The insights into N. vectensis neurogenesis achieved by ANTSAN will be built upon in several ongoing projects within the Rentzsch research team. Primarily, a PhD student will make use of the described opposing functionalities of NvSoxB(2) and Notch to perform a microarray analysis in which the gene expression of N.vectensis larvae with depleted nervous systems (NvSoxB(2) knockdown) will be compared against those with expanded nervous systems (Notch knockdown). This will provide a list of candidate genes specific to nervous system development, and the PhD student will select both novel and conserved genes of interest from this list for detailed functional analysis. Additionally, commencing in September 2013, a Masters student will examine the role of Notch signalling in apical organ formation.

Conclusions / impact

The regulatory basis of early neurogenesis has been studied in only few bilaterian animal groups, leaving the evolutionary origin and the variability of this process largely unexplored. In ANTSAN, we have investigated neurogenesis in the sea anemone N. vectensis and in doing so have identified conserved and variable roles of Notch signaling, Sox B and bHLH genes in the development of neural cell types. By use of a transgenic reporter line, we discovered that NvSoxB(2) is transiently expressed in neural progenitor cells that will give rise to sensory cells, ganglion cells and nematocytes of both the ectodermal and endodermal nervous systems, throughout the course of development. By use of morpholino knockdown and drug treatment assays, we found that NvSoxB(2) is a positive regulator of neurogenesis and that conversely, the Notch signalling pathways negatively regulates the development of neurons and nematocytes. Double inhibition experiments revealed that the increase in neurogenesis caused by blocking Notch signalling is dependent on functional NvSoxB(2). Our data show that the broad neurogenic potential of N.vectensis is based on a gene regulatory network with significant similarity to that of bilaterians.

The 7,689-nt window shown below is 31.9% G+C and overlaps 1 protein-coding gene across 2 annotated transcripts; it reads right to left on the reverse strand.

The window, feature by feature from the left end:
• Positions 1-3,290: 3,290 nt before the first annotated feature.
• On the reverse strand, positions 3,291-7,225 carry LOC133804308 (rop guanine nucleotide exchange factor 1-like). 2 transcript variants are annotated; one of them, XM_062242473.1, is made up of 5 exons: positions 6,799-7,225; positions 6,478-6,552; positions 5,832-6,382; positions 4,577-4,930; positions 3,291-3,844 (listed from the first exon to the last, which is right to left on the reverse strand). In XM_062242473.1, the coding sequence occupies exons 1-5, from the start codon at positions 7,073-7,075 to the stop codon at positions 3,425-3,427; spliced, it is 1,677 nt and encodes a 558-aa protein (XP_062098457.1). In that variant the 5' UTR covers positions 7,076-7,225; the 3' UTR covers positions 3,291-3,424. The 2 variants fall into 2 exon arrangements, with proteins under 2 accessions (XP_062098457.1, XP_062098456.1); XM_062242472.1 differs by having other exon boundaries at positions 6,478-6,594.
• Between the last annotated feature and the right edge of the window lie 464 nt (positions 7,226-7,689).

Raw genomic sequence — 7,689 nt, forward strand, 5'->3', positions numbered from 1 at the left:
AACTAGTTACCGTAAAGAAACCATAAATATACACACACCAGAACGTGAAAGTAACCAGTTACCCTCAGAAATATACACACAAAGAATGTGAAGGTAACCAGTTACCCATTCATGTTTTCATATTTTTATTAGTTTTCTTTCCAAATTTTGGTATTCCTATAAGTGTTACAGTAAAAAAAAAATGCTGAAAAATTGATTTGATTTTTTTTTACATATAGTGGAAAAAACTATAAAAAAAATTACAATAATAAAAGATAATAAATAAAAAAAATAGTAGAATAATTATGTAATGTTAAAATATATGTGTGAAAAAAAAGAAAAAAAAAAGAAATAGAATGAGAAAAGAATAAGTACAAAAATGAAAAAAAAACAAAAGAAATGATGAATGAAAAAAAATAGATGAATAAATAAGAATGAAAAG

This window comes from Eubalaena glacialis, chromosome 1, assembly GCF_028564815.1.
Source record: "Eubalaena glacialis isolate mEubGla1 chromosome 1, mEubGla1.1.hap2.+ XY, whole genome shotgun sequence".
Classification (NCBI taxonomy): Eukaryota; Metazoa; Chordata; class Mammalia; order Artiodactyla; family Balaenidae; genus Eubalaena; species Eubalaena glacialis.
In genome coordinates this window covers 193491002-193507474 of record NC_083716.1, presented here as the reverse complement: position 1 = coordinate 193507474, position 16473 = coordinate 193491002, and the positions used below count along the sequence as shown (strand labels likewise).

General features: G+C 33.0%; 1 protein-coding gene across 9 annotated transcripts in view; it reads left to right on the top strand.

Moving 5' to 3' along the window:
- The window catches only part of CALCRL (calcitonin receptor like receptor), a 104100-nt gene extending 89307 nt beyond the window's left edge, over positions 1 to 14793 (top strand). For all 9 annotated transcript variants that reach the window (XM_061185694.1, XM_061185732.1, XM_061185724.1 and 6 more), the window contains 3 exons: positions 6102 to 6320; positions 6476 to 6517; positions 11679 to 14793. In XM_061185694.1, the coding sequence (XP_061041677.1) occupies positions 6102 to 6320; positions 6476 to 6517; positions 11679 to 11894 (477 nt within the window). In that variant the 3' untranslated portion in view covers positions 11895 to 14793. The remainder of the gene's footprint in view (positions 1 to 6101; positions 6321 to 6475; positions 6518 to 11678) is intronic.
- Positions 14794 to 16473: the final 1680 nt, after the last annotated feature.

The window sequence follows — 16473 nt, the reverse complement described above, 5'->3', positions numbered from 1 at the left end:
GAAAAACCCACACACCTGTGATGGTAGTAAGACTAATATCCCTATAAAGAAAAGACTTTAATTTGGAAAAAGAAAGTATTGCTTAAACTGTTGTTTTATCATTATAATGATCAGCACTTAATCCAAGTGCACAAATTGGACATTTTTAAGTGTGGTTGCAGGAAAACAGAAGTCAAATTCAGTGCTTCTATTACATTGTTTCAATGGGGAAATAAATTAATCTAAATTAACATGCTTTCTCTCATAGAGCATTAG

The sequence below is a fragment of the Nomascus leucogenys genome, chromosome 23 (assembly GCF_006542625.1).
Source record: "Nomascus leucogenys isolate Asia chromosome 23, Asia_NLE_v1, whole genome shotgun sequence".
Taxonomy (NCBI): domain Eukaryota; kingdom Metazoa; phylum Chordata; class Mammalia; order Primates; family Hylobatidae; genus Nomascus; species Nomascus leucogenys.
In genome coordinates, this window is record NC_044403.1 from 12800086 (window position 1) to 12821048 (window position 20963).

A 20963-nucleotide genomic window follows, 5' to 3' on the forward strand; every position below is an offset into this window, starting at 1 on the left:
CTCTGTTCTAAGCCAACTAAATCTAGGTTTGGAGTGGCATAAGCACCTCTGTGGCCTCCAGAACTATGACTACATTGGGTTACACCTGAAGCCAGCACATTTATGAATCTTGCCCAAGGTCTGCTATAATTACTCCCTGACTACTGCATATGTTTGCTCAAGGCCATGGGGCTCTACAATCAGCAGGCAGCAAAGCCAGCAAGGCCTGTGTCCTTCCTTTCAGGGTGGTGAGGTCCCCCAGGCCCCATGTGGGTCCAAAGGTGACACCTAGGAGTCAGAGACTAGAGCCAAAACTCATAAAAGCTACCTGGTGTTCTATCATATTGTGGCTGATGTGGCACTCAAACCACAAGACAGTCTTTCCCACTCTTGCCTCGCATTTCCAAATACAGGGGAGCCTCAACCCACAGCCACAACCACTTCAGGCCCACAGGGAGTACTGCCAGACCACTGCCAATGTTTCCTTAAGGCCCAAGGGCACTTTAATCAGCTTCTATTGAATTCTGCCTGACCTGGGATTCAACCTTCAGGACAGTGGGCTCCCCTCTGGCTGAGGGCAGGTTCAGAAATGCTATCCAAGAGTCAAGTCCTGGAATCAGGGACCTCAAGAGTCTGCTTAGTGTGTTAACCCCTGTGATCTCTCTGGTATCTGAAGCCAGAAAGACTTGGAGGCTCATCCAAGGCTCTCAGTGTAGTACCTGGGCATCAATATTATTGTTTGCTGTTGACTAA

The value of these data is two-fold. Firstly, functional analyses of neurogenic genes in N. vectensis represent a move beyond the gene expression studies that had previously dominated the field, and have allowed us to unequivocally determine the consequence of gene expression in N. vectensis neural cells. Secondly, these data contribute to our understanding of the relationship between cnidarian and bilaterian nervous systems, and provide new insight into longstanding evolutionary questions about the emergence of simple nervous systems in the animal kingdom.

In a biomedical context, the worth of investigating neurogenesis in N. vectensis lies in the possibility of attaining significant insights into the molecular mechanisms behind the impressive neurogenic potential of cnidarians. These animals make neurons throughout both the internal and external layers of their bodies, across their entire lifespan, and possess an immense regenerative capacity. We anticipate that an understanding of cnidarian neurogenesis could potentially be applied to encourage axon regrowth and regeneration after injury or disease in humans. Currently, biomedical applications for ANTSAN data are distant projections, but they are nonetheless credible prospects that may provide a significant service to human health research.

Contact details

All work was carried out in the lab of Fabian Rentzsch at the Sars International Centre for Marine Molecular Biology, Thormøhlensgate 55, Bergen N-5008, Norway.